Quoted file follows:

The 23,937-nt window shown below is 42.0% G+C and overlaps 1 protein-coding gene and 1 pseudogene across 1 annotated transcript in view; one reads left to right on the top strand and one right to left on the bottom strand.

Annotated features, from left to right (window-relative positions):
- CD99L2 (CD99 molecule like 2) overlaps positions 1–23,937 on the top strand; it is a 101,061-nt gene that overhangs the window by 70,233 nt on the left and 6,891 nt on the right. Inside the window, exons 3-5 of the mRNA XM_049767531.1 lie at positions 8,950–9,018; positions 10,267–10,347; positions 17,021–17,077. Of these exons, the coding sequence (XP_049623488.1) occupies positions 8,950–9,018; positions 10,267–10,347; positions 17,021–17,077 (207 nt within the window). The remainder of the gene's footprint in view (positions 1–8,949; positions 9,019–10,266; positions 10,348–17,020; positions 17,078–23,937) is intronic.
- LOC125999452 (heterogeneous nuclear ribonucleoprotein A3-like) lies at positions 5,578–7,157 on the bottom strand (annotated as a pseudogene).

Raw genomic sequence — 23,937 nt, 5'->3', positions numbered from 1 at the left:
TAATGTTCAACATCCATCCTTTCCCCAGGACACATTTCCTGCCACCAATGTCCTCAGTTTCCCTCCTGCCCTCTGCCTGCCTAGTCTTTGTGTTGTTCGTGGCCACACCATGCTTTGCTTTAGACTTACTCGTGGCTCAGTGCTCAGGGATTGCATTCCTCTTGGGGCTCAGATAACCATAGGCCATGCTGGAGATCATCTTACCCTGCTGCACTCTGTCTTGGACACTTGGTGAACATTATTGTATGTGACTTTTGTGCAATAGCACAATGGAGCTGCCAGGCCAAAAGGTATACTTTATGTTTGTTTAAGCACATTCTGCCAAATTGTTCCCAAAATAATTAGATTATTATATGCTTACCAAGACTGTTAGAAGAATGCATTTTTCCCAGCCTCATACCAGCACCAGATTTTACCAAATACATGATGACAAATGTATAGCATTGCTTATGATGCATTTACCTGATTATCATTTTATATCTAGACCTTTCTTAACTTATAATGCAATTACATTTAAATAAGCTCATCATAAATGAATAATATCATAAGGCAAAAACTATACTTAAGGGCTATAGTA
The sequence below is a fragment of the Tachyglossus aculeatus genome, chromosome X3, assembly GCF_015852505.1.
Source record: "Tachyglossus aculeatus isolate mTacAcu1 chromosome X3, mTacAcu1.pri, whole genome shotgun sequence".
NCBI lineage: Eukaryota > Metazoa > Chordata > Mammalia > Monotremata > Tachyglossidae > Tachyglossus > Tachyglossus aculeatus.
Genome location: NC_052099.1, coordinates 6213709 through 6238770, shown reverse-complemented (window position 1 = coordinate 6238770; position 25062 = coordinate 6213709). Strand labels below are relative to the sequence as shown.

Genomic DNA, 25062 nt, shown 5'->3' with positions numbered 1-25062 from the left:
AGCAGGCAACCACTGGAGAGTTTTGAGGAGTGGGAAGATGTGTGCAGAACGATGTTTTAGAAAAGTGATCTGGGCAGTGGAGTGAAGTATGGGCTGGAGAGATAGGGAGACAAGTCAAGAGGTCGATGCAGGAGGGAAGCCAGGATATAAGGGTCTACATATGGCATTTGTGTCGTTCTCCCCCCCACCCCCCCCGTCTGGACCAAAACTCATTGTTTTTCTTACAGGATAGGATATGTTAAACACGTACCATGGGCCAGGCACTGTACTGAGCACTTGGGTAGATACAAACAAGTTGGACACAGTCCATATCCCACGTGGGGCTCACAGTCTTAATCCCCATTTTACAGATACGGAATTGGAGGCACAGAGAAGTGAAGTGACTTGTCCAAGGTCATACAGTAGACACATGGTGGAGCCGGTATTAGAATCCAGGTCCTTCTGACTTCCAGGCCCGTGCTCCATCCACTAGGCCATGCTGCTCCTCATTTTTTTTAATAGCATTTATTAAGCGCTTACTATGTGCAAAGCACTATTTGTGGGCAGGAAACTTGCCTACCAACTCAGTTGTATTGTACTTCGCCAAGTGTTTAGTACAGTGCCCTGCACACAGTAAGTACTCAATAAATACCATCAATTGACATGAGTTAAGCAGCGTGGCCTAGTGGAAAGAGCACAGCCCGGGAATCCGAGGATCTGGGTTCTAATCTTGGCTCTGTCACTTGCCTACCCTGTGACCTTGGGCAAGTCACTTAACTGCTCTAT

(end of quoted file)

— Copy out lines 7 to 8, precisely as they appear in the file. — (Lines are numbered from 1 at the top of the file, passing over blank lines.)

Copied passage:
The sequence below is a fragment of the Tachyglossus aculeatus genome, chromosome X3, assembly GCF_015852505.1.
Source record: "Tachyglossus aculeatus isolate mTacAcu1 chromosome X3, mTacAcu1.pri, whole genome shotgun sequence".